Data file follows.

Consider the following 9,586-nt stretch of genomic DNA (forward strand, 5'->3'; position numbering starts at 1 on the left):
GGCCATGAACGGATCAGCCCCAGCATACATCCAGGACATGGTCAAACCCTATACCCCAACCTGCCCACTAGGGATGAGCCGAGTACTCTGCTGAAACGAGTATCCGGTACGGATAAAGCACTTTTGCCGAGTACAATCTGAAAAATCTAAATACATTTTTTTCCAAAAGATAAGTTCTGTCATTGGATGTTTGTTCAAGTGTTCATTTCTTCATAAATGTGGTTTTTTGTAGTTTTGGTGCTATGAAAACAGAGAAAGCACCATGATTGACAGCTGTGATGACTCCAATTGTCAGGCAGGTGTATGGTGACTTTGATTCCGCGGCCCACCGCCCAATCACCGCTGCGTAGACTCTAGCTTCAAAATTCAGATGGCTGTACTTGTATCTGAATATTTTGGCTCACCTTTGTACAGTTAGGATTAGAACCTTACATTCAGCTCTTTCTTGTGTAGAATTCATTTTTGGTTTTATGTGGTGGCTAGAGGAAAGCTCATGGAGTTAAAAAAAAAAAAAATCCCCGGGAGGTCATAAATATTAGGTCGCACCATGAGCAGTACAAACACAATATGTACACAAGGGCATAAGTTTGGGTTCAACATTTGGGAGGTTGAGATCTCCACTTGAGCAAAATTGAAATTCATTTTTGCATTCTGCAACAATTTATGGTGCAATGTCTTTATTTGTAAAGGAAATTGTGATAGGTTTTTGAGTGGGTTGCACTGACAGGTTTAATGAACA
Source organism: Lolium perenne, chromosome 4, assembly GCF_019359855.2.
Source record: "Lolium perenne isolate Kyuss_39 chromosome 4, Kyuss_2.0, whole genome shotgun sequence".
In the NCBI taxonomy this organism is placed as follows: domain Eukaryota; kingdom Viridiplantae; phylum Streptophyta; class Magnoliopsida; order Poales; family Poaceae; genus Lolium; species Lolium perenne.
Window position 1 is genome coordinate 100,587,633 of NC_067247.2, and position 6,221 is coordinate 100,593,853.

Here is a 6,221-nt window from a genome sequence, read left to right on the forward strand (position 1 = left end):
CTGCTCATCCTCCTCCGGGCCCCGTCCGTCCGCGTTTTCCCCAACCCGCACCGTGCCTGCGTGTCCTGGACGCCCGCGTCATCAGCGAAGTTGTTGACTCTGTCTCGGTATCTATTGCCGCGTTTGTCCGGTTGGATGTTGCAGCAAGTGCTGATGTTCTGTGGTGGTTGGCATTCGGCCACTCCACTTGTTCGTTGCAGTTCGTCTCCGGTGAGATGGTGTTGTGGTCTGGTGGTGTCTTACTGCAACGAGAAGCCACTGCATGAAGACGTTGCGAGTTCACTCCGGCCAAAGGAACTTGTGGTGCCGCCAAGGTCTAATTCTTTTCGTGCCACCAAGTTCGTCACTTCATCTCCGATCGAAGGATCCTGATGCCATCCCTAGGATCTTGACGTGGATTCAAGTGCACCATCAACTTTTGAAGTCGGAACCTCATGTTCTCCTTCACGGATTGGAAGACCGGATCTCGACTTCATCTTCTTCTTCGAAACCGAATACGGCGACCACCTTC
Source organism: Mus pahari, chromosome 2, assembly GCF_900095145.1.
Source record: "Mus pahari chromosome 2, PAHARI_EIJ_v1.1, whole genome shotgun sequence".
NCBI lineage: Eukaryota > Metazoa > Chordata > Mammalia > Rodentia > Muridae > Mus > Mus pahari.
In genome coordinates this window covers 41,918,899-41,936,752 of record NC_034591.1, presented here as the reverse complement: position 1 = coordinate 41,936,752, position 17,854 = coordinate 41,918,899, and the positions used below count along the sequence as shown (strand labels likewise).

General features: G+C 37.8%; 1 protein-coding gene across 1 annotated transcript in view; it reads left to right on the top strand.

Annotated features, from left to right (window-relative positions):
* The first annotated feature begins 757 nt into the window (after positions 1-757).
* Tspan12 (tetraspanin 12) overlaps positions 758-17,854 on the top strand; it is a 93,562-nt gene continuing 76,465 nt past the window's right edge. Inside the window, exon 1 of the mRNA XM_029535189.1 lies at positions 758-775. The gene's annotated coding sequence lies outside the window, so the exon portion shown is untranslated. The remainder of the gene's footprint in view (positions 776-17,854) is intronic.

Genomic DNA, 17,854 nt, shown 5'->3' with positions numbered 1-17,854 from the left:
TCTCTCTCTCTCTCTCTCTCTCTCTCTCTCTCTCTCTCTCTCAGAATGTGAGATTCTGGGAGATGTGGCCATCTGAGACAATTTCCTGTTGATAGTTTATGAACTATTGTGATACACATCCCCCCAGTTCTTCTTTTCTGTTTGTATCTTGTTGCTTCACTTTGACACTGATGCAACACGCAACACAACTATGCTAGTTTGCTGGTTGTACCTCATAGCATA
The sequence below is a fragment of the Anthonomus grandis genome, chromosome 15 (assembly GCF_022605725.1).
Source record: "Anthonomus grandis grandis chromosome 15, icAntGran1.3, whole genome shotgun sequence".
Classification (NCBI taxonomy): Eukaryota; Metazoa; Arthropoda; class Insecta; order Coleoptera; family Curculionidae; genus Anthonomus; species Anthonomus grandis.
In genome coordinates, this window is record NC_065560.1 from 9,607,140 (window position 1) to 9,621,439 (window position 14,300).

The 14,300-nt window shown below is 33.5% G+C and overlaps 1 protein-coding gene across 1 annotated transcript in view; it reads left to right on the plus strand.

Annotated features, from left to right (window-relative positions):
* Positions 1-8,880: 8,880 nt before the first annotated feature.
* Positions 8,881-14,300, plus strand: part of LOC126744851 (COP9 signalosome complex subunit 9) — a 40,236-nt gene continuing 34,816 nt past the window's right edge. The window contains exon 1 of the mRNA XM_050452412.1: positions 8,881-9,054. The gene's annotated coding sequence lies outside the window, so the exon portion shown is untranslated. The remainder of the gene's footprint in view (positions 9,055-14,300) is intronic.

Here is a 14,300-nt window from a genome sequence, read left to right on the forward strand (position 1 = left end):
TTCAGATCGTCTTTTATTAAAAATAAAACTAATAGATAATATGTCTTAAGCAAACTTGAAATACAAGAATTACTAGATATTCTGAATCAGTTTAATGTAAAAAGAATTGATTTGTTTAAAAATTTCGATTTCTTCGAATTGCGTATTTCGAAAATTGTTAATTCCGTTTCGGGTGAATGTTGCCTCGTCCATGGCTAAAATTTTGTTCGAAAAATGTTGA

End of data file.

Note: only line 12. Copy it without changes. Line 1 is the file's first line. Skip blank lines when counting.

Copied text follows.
In genome coordinates this window covers 41,918,899-41,936,752 of record NC_034591.1, presented here as the reverse complement: position 1 = coordinate 41,936,752, position 17,854 = coordinate 41,918,899, and the positions used below count along the sequence as shown (strand labels likewise).